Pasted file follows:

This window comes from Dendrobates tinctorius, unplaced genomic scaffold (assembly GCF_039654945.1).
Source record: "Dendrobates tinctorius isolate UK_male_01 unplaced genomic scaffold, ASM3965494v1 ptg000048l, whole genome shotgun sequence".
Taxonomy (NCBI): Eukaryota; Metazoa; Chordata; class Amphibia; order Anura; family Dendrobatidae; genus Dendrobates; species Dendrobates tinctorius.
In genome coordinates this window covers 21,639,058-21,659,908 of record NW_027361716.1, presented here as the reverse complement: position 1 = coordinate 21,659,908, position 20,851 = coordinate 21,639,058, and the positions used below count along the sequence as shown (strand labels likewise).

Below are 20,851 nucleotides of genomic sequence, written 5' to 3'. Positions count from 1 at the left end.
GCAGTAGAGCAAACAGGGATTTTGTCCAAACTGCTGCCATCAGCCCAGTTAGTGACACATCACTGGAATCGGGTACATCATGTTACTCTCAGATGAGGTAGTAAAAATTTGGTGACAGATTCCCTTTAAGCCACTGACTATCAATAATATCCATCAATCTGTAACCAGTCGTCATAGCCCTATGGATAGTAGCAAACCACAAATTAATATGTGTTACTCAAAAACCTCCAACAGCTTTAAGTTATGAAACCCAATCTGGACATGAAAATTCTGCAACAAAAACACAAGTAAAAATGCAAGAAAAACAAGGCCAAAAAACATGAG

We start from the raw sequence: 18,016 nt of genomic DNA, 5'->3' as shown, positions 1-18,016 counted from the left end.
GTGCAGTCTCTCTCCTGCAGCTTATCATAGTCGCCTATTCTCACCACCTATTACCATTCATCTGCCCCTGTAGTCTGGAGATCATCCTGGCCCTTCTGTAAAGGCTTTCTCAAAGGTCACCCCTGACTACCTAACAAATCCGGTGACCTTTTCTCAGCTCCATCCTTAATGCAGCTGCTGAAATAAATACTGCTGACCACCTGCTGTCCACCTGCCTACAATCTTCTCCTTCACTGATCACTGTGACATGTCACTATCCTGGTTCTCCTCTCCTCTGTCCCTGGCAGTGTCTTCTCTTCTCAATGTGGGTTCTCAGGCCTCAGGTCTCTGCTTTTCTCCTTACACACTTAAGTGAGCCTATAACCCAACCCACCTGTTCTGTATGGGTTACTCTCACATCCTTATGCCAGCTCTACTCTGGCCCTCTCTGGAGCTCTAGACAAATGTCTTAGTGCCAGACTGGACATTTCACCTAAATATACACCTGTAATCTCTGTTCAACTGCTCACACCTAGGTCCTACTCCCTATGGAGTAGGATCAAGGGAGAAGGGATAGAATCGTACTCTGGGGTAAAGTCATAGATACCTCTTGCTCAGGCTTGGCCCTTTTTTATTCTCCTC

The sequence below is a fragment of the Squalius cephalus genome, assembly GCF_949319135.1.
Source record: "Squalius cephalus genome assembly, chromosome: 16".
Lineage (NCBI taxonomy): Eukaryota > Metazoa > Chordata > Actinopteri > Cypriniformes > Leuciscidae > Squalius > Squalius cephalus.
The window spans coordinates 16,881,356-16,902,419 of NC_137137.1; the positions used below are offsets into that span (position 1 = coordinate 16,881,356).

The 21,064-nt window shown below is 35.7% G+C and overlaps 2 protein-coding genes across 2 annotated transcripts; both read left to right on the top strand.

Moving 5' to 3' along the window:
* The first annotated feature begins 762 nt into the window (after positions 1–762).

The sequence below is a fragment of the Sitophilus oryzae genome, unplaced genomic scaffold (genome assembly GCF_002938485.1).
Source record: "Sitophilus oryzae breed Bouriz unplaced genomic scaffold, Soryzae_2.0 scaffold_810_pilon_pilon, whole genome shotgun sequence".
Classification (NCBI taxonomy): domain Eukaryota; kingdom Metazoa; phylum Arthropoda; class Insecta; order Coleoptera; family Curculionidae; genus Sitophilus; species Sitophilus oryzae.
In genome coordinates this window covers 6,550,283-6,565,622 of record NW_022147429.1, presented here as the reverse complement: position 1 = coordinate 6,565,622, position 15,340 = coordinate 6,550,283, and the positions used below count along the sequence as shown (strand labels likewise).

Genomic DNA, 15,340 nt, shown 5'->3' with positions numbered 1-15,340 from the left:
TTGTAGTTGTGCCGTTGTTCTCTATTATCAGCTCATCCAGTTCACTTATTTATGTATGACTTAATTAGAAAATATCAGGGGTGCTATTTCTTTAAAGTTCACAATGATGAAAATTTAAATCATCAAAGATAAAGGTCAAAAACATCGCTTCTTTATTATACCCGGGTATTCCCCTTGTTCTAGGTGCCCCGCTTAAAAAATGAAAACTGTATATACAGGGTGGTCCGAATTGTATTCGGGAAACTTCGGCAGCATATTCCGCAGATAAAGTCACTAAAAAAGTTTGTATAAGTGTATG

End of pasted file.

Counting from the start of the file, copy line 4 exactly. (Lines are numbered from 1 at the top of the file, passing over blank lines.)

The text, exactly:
In genome coordinates this window covers 21,639,058-21,659,908 of record NW_027361716.1, presented here as the reverse complement: position 1 = coordinate 21,659,908, position 20,851 = coordinate 21,639,058, and the positions used below count along the sequence as shown (strand labels likewise).